Was never seen so fierce a battle."

And now the battle was exceedingly sharp; and in the assault
Sweyn's ship was cleared of all her forecastle men, upon and on
both sides of the forecastle.  Then Magnus boarded Sweyn's ship,
followed by his men; and one after the other came up, and made so
stout an assault that Sweyn's men gave way, and King Magnus first
cleared that ship, and then the rest, one after the other.  Sweyn
fled, with a great part of his people; but many fell, and many
got life and peace.  Thiodolf tells of this: --

     "Brave Magnus, from the stern springing
     On to the stem, where swords were ringing
     From his sea-raven's beak of gold
     Deals death around -- the brave!  the bold!
     The earl's housemen now begin
     To shrink and fall: their ranks grow thin --
     The king's luck thrives -- their decks are cleared,
     Of fighting men no more appeared.
     The earl's ships are driven to flight,
     Before the king would stop the fight:
     The gold-distributor first then
     Gave quarters to the vanquished men."

This battle was fought on the last Sunday before Yule.  So says
Thiodolf: --

     "'Twas on a Sunday morning bright,
     Fell out this great and bloody fight,
     When men were arming, fighting, dying,
     Or on the red decks wounded lying.
     And many a man, foredoomed to die,
     To save his life o'erboard did fly,
     But sank; for swimming could not save,
     And dead men rolled in every wave."

Magnus took seven ships from Sweyn's people.  So says Thiodolf:
--

     "Thick Olaf's son seven vessels cleared,
     And with his fleet the prizes steered.
     The Norway girls will not be sad
     To hear such news -- each from her lad."

He also sings: --

     "The captured men will grieve the most
     Sweyn and their comrades to have lost;
     For it went ill with those who fled,
     Their wounded had no easy bed.
     A heavy storm that very night
     O'ertook them flying from the fight;
     And skulls and bones are tumbling round,
     Under the sea, on sandy ground."

Sweyn fled immediately by night to Seeland, with the men who had
escaped and were inclined to follow him; but King Magnus brought
his ships to the shore, and sent his men up the country in the
night-time, and early in the morning they came flown to the
strand with a great booty in cattle.  Thiodolf tells about it: --

     "But yesterday with heavy stones
     We crushed their skulls, and broke their bones,
     And thinned their ranks; and now to-day
     Up through their land we've ta'en our way,
     And driven their cattle to the shore,
     And filled out ships with food in store.
     To save his land from our quick swords,
     Svein will need something more than words
."

Commentary

Sweyn was an unlucky general and this battle shows him as rather static and unimaginative. Binding his ships together ceded the initiative to Magnus. Snorre’s rendering of Magnus character is exemplified here. When progress it too slow Magnus leaps across to the opposing boat and starts hacking men down. Clearly a king with an element of the berserker about him. Sweyn does not take a decisive lead.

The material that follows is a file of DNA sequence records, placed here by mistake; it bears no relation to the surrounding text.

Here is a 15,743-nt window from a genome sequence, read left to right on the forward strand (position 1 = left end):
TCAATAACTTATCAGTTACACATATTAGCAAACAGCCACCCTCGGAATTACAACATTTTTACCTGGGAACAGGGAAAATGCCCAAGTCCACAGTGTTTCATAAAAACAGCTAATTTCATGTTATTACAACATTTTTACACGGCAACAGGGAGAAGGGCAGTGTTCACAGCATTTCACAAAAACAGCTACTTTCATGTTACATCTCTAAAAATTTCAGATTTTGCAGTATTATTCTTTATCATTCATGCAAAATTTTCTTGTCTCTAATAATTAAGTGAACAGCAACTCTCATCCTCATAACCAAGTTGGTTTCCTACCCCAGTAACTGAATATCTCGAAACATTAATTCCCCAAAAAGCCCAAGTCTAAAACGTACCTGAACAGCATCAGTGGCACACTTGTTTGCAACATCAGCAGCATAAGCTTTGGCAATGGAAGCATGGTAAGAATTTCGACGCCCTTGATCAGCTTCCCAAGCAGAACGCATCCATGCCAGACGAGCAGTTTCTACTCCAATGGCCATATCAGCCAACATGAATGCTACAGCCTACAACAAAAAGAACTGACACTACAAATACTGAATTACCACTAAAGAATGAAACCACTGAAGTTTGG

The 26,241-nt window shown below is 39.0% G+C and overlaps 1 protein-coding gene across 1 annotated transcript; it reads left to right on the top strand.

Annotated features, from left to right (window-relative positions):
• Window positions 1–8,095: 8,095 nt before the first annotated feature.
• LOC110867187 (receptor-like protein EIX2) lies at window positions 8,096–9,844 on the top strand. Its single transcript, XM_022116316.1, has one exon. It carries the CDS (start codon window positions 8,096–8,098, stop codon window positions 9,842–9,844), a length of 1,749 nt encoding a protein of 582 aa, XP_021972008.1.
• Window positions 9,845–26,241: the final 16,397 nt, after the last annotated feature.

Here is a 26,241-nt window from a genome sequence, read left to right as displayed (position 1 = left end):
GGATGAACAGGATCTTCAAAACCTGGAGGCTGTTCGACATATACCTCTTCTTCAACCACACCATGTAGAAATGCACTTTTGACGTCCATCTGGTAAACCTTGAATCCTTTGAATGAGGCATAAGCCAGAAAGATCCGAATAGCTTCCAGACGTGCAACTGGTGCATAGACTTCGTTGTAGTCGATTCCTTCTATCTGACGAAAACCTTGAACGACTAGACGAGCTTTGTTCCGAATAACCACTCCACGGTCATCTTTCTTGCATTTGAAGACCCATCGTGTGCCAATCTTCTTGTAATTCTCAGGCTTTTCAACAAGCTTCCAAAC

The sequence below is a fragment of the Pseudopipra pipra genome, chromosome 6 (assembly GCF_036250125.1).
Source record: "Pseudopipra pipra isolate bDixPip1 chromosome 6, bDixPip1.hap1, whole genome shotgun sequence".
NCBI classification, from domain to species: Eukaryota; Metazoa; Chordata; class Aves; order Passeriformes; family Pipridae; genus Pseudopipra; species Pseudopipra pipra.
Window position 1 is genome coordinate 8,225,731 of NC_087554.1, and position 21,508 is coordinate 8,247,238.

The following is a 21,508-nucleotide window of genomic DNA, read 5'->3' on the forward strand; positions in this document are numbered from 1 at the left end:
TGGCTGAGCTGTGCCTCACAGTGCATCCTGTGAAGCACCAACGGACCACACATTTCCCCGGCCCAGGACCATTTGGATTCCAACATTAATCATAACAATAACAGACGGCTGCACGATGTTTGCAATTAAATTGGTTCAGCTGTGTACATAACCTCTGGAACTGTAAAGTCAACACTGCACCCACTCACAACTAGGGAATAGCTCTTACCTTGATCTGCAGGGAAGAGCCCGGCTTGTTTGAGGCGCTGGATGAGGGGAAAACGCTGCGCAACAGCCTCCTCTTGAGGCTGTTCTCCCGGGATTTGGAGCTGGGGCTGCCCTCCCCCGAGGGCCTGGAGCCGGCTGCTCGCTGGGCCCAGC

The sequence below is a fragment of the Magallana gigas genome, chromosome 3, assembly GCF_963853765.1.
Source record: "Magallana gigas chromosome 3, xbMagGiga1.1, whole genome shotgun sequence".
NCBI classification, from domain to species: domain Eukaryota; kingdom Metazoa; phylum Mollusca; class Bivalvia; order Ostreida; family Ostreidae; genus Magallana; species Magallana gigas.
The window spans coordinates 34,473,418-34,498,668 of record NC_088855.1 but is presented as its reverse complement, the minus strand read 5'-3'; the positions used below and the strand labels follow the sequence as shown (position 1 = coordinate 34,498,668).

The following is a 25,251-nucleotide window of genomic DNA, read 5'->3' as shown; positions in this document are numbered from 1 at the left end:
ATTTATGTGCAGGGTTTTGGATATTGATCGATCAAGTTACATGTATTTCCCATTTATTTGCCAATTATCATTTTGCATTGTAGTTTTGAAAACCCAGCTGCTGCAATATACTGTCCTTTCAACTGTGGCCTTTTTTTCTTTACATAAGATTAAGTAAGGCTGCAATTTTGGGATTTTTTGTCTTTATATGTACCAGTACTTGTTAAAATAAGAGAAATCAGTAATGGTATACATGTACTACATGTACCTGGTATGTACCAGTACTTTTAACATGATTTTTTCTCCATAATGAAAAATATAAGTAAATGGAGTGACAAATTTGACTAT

Tactically there is little to say, Svein has the numbers, Magnus has the aggression. It may be that, though outnumbered, Magnus had a higher proportion of professionals and Svein a greater number of farmers.

The point that I find of interest is the tactical deployment of Magnus’ men on the ship. At the front are men with swords and axes, then men with spears, then javelin thrower and then archers. It is very possible that this training for sea fighting gave the Vikings key advantages in battles on land.
1)   Because they were ships crews they had relatively similarly sized small tactical units of say 60 -100 men, with a commander and with a team loyalty.
2)   As not all the men can be at the front of the boat at the same time there is a specialisation of task with well armoured men fighting hand to hand at the front and then spears, javelins and bows.
3)   The number of bows is quite high (as much of the time ships are near, but not in contact, so that a force of Viking infantry can not only form a strong defence, with locked shields, but has an offensive missile capacity at long and short ranges.
4)   The Vikings must have drilled to cooperate in this way. Because each weapon must be given space to be used to get the best out of the combination. There is little point having your javelinmen up front and your axeman at the rear.
These organizational and tactical advantages gave, I believe, Norse forces an advantage on land battlefields.

RGB



« Last Edit: June 03, 2012, 09:14:04 PM by aligern »
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Patrick Waterson

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Re: Aarhus 1044
« Reply #1 on: May 26, 2012, 10:30:44 AM »
Some intriguing observations on Viking tactics there, Roy: this specialised multi-'rank' weapon use would initially be dictated by what could be used when ships meet prow-to-prow, but could well be exported to dry land, and would work well there.

Patrick
  • Patrick Waterson